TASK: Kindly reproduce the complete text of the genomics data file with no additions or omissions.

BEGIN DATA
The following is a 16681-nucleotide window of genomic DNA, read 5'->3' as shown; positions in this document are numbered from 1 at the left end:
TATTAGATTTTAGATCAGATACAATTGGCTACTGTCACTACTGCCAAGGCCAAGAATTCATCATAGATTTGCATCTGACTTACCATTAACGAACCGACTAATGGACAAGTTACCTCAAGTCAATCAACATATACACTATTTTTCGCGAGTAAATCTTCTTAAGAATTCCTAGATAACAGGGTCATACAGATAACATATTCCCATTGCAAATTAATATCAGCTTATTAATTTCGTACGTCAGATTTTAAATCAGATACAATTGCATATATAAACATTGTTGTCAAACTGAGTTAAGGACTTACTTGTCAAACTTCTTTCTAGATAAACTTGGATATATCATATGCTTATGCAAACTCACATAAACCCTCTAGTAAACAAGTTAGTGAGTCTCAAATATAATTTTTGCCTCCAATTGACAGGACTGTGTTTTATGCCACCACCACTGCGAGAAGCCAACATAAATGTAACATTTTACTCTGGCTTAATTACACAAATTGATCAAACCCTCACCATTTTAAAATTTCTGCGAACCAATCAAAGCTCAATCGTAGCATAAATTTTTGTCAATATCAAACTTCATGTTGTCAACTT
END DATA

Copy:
The following is a 16681-nucleotide window of genomic DNA, read 5'->3' as shown; positions in this document are numbered from 1 at the left end:
TATTAGATTTTAGATCAGATACAATTGGCTACTGTCACTACTGCCAAGGCCAAGAATTCATCATAGATTTGCATCTGACTTACCATTAACGAACCGACTAATGGACAAGTTACCTCAAGTCAATCAACATATACACTATTTTTCGCGAGTAAATCTTCTTAAGAATTCCTAGATAACAGGGTCATACAGATAACATATTCCCATTGCAAATTAATATCAGCTTATTAATTTCGTACGTCAGATTTTAAATCAGATACAATTGCATATATAAACATTGTTGTCAAACTGAGTTAAGGACTTACTTGTCAAACTTCTTTCTAGATAAACTTGGATATATCATATGCTTATGCAAACTCACATAAACCCTCTAGTAAACAAGTTAGTGAGTCTCAAATATAATTTTTGCCTCCAATTGACAGGACTGTGTTTTATGCCACCACCACTGCGAGAAGCCAACATAAATGTAACATTTTACTCTGGCTTAATTACACAAATTGATCAAACCCTCACCATTTTAAAATTTCTGCGAACCAATCAAAGCTCAATCGTAGCATAAATTTTTGTCAATATCAAACTTCATGTTGTCAACTT